Rhys Hoskins ended last season in the first week of September and flew back to Northern California. It had been that way for each of his first three minor-league seasons. His body, Hoskins said, is used to being home right now.
The final month of his rookie season, which ended Sunday with an 11-0 win over the Mets, was a grind. Hoskins and the other young Phillies — the group the Phillies hope can be the core of their next contending team — had never played this deep into a season. It was certainly a test.
"I'm not going to lie and say I wasn't tired. I definitely was," Hoskins said. "But at the same time everyone else is in the same boat. You've got to learn from it. And hopefully sometime soon we're worrying about how to play into October."
Hoskins arrived in the majors with 18 home runs in his first 34 games. He did not homer again. The 24-year-old went 17 for 83 with 27 strikeouts in his final 26 games. He was clearly tired, yet Hoskins still managed to lead the National League with 23 walks in September. He missed just one game since being promoted and that was due to a sore wrist. Hoskins battled the grind and never asked for a break, even playing both ends of a doubleheader.
"I take pride in it," Hoskins said. "I think it's maybe a personal goal. If I can be on the field, if I'm healthy enough to be on the field, I want to be on the field. I want to contribute to the team as much as I can. And if that's me being on the field every day, then that's me being on the field every day."
Pete Mackanin, in one of his final acts as manager, called his young team together last week and challenged it. Tired now? Imagine gearing up for a month of the playoffs, Mackanin said. The manager had a point. The final stretch was a good introduction for most to the rigors of the major-league season.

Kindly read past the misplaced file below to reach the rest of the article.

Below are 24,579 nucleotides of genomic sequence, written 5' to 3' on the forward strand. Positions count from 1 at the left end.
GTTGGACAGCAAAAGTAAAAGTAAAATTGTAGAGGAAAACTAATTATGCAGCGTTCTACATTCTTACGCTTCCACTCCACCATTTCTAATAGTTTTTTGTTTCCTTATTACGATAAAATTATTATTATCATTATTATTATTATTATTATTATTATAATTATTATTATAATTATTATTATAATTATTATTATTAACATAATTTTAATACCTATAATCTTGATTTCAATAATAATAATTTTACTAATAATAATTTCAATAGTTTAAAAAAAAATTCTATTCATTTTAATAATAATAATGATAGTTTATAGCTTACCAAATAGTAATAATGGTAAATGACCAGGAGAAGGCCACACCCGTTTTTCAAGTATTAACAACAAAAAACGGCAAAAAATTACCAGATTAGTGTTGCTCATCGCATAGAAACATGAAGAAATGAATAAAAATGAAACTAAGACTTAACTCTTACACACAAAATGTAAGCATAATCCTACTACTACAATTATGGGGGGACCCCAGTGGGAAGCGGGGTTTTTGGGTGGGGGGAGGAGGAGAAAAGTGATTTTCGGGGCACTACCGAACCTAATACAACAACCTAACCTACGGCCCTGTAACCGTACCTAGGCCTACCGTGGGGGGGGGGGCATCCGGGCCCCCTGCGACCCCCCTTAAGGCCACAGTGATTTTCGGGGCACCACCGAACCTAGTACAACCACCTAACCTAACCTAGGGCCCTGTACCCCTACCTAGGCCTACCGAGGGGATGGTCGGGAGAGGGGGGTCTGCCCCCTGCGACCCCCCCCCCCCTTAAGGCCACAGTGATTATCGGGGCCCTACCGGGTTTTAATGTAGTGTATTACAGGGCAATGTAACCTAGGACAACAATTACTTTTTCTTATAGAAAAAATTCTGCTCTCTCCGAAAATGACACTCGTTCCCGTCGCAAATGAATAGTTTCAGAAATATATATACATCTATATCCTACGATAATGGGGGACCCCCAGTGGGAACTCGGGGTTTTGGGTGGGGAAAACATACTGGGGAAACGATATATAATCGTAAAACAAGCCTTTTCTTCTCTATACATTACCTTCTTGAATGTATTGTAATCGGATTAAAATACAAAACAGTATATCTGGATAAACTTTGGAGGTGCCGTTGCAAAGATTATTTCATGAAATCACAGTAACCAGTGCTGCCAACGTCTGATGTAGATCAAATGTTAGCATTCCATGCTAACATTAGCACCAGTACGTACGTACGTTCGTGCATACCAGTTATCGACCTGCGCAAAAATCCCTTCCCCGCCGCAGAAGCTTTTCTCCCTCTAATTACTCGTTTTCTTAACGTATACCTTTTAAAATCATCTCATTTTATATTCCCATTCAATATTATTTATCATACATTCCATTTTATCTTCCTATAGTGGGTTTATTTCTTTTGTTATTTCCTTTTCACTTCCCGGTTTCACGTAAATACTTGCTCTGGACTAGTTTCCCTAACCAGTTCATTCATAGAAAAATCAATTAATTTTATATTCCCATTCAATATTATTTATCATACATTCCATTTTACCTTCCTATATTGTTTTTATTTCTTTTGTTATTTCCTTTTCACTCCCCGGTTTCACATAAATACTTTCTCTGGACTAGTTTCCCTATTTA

"It was definitely a grind," J.P. Crawford said. "But you worked your whole life for this moment. No matter how tired you are, you have to grind through it and show that you can play and belong here. I was happy that a lot of us got our feet wet in the last month. We played really well and I can't wait to get out here next year and see what we can do."
Nick Williams began to feel the strain of the season last week, when it became difficult even to get out of bed.
"It's definitely a new thing," Williams said. "I've done instructional league, things like that, but never full-on had to remain in serious mode and grind out at-bats. It's a learning point, going into the offseason, get strong and work hard because this last month is long."
Williams ended his grind with an inside-the-park home run in his final at-bat. He blasted a ball off the top of the wall in left-center field. Williams was exhausted but found the energy to sprint around the bases and beat the throw home. A half-hour later, Williams said, he was still catching his breath.
"I thought I had a piano on my back," Williams said.